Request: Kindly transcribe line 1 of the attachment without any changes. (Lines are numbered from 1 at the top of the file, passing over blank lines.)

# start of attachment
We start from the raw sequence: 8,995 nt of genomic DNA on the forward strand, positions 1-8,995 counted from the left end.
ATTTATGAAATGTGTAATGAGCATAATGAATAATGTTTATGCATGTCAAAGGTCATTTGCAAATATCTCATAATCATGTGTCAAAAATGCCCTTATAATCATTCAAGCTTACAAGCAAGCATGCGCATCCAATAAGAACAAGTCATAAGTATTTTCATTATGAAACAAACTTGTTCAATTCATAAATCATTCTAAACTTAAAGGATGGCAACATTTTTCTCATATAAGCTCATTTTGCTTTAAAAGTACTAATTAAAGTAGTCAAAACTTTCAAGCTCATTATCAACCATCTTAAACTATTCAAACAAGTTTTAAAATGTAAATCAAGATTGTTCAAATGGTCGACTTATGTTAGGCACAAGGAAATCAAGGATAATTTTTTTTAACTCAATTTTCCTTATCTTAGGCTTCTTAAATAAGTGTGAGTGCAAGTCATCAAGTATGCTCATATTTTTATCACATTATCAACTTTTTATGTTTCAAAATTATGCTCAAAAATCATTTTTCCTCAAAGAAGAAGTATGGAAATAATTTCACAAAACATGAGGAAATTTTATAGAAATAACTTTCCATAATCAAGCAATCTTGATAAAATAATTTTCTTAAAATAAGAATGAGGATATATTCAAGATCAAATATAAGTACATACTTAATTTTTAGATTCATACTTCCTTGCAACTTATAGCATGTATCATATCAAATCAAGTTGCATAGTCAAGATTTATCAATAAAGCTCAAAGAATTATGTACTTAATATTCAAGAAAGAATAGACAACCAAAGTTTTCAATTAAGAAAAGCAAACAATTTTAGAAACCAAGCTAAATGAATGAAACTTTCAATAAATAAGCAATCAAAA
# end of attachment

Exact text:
We start from the raw sequence: 8,995 nt of genomic DNA on the forward strand, positions 1-8,995 counted from the left end.